Young women in Tahrir Square protesting in the Arab Spring were punished by imprisonment -- and vaginal exams by armed strangers for "virginity tests." This is not so surprising when you understand the delicate brain-vagina connection that my new book documents -- female sexuality around the world is targeted because through traumatizing the vagina, you can intimidate women on multiple other levels.
Naomi Wolf
We are at an important crossroads in which it is becoming clearer to women around the world that, as one feminist artist put it, "your body is a battleground."
In a hypersexualized culture, in which porn is available 24-7, it is not female nudity -- or discussion about vaginas or breasts or "pussy riots" -- that is scandalous. Indeed, the female body has never been so commodified before, and female sexuality has never been so readily consumable in sanitized, corporatized formats such as pornography.
Rather, what is still scandalous to our culture is when women take ownership of their own bodies. Staging a strip performance is not disruptive to social order in Moscow, but three punk poets using their sexuality to make a satirical comment about Russian leader Vladimir Putin is destabilizing and must be punished.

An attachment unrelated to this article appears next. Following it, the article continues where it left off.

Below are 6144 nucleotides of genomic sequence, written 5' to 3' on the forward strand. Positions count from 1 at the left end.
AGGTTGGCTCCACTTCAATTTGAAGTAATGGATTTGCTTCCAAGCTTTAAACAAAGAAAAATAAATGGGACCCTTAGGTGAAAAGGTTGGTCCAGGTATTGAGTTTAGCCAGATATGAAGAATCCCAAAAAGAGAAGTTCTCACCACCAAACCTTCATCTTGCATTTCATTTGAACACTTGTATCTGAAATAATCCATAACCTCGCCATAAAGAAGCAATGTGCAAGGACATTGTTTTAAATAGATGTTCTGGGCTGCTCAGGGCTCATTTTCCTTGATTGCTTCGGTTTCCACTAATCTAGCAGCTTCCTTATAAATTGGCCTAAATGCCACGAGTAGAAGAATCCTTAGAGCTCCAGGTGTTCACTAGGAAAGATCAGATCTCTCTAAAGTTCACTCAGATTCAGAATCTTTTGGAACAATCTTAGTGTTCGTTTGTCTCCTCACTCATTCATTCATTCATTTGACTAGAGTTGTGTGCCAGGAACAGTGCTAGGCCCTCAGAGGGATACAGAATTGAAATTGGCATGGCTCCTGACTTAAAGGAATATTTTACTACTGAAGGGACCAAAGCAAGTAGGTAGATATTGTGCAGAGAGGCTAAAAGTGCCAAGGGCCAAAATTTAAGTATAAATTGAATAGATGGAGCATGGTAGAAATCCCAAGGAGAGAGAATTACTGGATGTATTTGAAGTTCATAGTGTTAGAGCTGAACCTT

Legislating the most intimate aspects of women's reproductive lives, all the way to imposing transvaginal probes on them -- as states are doing across the country -- isn't shocking or obscene, because it is about taking away sexual control from women of their own bodies. What is shocking and obscene is when a serious person -- a legislator -- dares to take back ownership of her own self, with the scandalous words "my vagina." The issue is not the vagina, but who gets to say what becomes of it and who owns it.
Porn 24-7 doesn't threaten social control. Indeed, its addictive effects, in terms of new neuroscientific discoveries, actually turns out to be a kind of drug or sedative. This turns a potentially liberating sexual revolution into yet another marketable consumer product that hypnotizes people and is creating new health and sexual problems around libido, rather than setting them free.